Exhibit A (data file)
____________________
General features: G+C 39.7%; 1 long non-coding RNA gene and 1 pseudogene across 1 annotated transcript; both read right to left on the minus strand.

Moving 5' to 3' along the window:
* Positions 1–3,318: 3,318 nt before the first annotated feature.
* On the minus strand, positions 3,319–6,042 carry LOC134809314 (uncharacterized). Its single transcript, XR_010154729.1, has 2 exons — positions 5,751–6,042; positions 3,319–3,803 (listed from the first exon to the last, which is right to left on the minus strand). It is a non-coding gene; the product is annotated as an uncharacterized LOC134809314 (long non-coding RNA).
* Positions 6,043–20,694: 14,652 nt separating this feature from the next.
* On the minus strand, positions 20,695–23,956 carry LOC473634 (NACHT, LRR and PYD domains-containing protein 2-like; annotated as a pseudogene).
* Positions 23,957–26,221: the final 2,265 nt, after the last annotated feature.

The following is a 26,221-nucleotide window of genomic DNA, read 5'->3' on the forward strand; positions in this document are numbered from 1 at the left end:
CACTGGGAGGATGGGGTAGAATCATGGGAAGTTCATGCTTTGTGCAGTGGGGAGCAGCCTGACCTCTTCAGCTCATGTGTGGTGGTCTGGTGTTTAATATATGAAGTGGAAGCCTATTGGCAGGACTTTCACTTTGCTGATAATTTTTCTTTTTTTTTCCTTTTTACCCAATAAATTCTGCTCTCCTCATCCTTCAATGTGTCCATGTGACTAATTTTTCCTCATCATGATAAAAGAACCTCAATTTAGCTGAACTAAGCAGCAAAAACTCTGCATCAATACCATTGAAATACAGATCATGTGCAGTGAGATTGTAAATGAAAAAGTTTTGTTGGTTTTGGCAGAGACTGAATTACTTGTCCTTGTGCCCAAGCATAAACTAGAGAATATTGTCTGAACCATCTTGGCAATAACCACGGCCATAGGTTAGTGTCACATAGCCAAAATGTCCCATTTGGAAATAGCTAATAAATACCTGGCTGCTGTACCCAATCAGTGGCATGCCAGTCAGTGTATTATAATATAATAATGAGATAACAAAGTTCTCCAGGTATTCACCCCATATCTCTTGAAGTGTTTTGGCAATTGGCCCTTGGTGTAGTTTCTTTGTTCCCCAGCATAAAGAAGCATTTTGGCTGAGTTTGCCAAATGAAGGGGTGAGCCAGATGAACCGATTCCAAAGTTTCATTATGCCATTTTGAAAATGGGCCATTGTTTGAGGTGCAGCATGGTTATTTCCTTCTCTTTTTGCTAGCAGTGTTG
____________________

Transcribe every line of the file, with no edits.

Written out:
General features: G+C 39.7%; 1 long non-coding RNA gene and 1 pseudogene across 1 annotated transcript; both read right to left on the minus strand.

Moving 5' to 3' along the window:
* Positions 1–3,318: 3,318 nt before the first annotated feature.
* On the minus strand, positions 3,319–6,042 carry LOC134809314 (uncharacterized). Its single transcript, XR_010154729.1, has 2 exons — positions 5,751–6,042; positions 3,319–3,803 (listed from the first exon to the last, which is right to left on the minus strand). It is a non-coding gene; the product is annotated as an uncharacterized LOC134809314 (long non-coding RNA).
* Positions 6,043–20,694: 14,652 nt separating this feature from the next.
* On the minus strand, positions 20,695–23,956 carry LOC473634 (NACHT, LRR and PYD domains-containing protein 2-like; annotated as a pseudogene).
* Positions 23,957–26,221: the final 2,265 nt, after the last annotated feature.

The following is a 26,221-nucleotide window of genomic DNA, read 5'->3' on the forward strand; positions in this document are numbered from 1 at the left end:
CACTGGGAGGATGGGGTAGAATCATGGGAAGTTCATGCTTTGTGCAGTGGGGAGCAGCCTGACCTCTTCAGCTCATGTGTGGTGGTCTGGTGTTTAATATATGAAGTGGAAGCCTATTGGCAGGACTTTCACTTTGCTGATAATTTTTCTTTTTTTTTCCTTTTTACCCAATAAATTCTGCTCTCCTCATCCTTCAATGTGTCCATGTGACTAATTTTTCCTCATCATGATAAAAGAACCTCAATTTAGCTGAACTAAGCAGCAAAAACTCTGCATCAATACCATTGAAATACAGATCATGTGCAGTGAGATTGTAAATGAAAAAGTTTTGTTGGTTTTGGCAGAGACTGAATTACTTGTCCTTGTGCCCAAGCATAAACTAGAGAATATTGTCTGAACCATCTTGGCAATAACCACGGCCATAGGTTAGTGTCACATAGCCAAAATGTCCCATTTGGAAATAGCTAATAAATACCTGGCTGCTGTACCCAATCAGTGGCATGCCAGTCAGTGTATTATAATATAATAATGAGATAACAAAGTTCTCCAGGTATTCACCCCATATCTCTTGAAGTGTTTTGGCAATTGGCCCTTGGTGTAGTTTCTTTGTTCCCCAGCATAAAGAAGCATTTTGGCTGAGTTTGCCAAATGAAGGGGTGAGCCAGATGAACCGATTCCAAAGTTTCATTATGCCATTTTGAAAATGGGCCATTGTTTGAGGTGCAGCATGGTTATTTCCTTCTCTTTTTGCTAGCAGTGTTG